EPRDF’s developmental state was able to register record high growth rates, increased public expenditure on human capital and an expanded public investment all while maintaining a relative macroeconomic stability. In fact, with that growth rate the country was expected to become a middle-income country by 2022.

      Lamentably, the high level of growth registered was used to justify the government’s ever-increasing authoritarian tendencies and to silence oppositions and critics. In fact, officials didn’t hesitate to publicly dismiss questions of Human Right abuses and democracy because “we can‘t have democracy with an empty belly”.

      The government’s commitment to ensure a continued authoritarian single-party dominance that would allow the developmental state to ‘succeed’ meant that it would keep political contenders afar and fill the bureaucracy with corrupt loyalists.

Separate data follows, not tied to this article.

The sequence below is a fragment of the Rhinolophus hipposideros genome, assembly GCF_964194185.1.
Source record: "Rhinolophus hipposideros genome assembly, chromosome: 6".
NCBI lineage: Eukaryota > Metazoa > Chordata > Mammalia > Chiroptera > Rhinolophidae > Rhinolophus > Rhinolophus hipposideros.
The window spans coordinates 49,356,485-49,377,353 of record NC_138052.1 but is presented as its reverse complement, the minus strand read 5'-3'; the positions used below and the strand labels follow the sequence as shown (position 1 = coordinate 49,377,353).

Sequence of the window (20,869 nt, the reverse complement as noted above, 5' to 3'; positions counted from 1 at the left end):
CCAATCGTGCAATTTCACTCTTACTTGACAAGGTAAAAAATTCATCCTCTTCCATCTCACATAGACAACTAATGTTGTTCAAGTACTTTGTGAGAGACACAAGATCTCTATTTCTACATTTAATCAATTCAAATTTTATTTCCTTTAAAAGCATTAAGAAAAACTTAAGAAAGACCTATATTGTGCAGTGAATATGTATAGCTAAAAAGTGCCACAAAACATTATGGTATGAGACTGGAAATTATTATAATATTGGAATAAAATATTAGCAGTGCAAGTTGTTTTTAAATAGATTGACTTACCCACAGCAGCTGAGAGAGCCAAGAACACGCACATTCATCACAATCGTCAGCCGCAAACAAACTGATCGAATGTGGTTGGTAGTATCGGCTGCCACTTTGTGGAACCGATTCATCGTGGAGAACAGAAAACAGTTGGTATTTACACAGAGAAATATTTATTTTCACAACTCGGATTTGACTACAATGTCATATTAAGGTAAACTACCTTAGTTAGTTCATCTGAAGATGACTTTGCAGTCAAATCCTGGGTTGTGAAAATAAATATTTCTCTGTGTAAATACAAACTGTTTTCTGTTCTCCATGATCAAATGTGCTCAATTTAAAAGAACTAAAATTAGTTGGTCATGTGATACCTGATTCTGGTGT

EPRDF’s Political Finances 

      I agree with Nathan’s assertion that “political power [in Africa] is often a route to personal as well as client’s enrichment”. In pre-2018 Ethiopia, control over economic resources used to finance political activity were mainly in the hands of the EPRDF. Political finance sources, mainly through the control over State-owned Enterprises (SOEs) and the control over regional budgets, allowed politicians to allocate favors to their chosen constituencies as is evident in neo-patrimonial systems.

      The biggest financial sources for the EPRDF were SOEs including the ones it inherited from the previous governments (like the Ethiopian Airlines, Ethiopian Sugar Cooperation, Ethiopia Telecommunication Corporation) and the party controlled endowment funds. Even though like in the cases of EFFORT-the endowment fund of the TPLF- the endowment and the party have been formally separated and the fund cannot directly finance the party, favors in the forms of employment opportunities, contracts, and procurement opportunities have been the norm.